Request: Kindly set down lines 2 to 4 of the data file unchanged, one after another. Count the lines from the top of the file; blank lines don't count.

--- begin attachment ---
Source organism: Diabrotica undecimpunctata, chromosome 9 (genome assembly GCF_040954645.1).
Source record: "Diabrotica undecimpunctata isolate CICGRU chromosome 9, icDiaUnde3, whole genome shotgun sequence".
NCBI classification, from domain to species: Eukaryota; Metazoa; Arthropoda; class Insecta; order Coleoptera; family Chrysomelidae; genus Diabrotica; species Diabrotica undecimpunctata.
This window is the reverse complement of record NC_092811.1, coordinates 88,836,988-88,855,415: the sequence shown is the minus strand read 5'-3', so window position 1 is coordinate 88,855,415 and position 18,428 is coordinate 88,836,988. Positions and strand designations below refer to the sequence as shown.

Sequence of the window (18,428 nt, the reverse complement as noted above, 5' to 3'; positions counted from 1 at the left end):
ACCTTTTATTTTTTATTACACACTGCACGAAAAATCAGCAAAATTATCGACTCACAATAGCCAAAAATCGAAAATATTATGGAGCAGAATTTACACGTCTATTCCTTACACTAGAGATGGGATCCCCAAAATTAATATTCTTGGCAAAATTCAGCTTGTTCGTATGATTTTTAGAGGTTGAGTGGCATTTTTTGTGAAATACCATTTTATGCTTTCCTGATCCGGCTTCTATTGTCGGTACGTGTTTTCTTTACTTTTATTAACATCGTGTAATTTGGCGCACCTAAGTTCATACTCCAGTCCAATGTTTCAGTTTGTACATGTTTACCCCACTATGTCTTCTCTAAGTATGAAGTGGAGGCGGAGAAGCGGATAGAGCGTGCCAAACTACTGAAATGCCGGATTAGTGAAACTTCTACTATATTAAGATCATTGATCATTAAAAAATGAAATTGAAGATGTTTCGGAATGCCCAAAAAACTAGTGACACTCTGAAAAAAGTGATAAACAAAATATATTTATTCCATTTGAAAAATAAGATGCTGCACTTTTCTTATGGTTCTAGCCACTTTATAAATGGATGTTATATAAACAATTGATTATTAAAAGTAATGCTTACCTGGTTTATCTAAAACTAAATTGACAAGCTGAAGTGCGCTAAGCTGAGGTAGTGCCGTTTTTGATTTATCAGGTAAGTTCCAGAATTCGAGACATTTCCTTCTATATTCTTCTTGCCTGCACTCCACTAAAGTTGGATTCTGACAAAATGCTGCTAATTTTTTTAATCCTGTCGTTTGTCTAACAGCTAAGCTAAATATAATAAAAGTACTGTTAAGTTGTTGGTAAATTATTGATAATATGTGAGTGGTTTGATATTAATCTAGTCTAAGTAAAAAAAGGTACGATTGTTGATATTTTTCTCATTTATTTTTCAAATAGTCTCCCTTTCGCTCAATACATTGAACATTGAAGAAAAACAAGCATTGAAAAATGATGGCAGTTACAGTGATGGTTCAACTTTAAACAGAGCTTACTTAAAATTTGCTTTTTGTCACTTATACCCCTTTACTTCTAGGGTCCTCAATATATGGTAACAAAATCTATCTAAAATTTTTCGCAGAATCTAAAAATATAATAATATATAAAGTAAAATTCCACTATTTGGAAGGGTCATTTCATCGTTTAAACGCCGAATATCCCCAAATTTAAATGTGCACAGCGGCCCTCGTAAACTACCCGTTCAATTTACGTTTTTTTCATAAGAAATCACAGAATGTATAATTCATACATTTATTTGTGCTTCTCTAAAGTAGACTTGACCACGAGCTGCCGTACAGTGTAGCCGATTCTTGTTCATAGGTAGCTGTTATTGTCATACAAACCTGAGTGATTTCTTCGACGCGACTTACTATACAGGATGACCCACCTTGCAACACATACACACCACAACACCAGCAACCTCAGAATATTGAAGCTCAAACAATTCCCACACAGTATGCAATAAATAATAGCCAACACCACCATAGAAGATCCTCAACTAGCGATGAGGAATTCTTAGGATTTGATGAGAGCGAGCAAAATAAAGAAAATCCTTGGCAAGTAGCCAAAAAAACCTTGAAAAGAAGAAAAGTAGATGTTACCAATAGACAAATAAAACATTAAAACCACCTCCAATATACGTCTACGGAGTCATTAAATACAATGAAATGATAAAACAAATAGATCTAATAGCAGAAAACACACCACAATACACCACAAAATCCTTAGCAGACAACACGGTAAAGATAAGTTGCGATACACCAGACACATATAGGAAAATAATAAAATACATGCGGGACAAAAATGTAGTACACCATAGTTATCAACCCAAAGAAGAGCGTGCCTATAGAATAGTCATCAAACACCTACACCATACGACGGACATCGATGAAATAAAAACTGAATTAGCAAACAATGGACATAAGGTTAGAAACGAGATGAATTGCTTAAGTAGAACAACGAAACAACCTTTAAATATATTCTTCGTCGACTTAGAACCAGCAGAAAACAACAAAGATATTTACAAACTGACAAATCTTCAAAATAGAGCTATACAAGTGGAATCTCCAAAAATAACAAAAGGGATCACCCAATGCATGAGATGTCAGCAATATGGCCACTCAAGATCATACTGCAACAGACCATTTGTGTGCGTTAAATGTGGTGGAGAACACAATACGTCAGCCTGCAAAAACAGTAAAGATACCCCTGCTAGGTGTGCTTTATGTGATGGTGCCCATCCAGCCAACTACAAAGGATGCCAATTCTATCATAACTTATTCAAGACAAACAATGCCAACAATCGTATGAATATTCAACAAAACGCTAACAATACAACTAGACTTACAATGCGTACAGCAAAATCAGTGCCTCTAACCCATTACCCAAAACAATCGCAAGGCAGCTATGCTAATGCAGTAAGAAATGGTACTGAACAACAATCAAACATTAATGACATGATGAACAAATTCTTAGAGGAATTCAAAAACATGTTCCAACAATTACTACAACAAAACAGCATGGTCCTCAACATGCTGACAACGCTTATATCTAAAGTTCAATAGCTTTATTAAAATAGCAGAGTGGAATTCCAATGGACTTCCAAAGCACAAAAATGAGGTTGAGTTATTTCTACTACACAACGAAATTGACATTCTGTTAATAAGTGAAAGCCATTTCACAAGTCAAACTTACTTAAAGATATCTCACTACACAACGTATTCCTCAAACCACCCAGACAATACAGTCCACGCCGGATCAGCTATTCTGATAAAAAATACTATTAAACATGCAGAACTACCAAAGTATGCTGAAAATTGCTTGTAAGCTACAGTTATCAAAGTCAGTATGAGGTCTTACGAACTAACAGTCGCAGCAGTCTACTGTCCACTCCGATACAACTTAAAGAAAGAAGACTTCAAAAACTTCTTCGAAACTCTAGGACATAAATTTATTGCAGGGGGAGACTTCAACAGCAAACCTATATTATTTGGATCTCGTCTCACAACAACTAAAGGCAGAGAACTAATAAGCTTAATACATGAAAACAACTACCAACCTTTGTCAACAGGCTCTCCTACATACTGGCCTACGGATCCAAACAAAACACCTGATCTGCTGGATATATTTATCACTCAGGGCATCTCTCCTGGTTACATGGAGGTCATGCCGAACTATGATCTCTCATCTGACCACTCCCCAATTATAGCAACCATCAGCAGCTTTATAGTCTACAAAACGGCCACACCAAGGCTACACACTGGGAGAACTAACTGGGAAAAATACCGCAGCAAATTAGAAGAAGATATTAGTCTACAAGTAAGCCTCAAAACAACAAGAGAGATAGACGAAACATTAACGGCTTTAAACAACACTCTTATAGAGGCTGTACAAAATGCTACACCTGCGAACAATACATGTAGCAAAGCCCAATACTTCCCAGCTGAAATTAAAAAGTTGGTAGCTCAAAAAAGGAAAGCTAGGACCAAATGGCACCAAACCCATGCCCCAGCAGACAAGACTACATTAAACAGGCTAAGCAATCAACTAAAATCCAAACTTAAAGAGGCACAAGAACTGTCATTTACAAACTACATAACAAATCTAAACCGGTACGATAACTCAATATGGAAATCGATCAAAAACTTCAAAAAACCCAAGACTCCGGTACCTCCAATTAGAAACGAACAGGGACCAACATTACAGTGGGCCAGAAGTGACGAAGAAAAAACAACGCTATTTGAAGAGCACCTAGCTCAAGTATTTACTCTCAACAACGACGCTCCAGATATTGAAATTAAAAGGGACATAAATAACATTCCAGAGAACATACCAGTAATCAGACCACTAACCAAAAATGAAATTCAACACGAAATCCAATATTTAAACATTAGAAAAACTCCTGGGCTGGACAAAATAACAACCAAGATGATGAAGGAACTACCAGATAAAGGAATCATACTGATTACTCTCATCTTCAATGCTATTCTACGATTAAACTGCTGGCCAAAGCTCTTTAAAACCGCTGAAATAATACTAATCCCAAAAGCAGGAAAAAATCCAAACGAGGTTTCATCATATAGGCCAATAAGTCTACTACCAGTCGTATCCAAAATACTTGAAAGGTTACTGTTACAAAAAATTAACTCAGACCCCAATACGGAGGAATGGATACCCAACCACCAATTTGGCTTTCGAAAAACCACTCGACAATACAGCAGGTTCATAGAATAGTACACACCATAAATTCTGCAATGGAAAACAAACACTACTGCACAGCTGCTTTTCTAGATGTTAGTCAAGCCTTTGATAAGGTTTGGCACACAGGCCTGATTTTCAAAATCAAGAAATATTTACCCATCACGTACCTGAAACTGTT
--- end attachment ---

Source record: "Diabrotica undecimpunctata isolate CICGRU chromosome 9, icDiaUnde3, whole genome shotgun sequence".
NCBI classification, from domain to species: Eukaryota; Metazoa; Arthropoda; class Insecta; order Coleoptera; family Chrysomelidae; genus Diabrotica; species Diabrotica undecimpunctata.
This window is the reverse complement of record NC_092811.1, coordinates 88,836,988-88,855,415: the sequence shown is the minus strand read 5'-3', so window position 1 is coordinate 88,855,415 and position 18,428 is coordinate 88,836,988. Positions and strand designations below refer to the sequence as shown.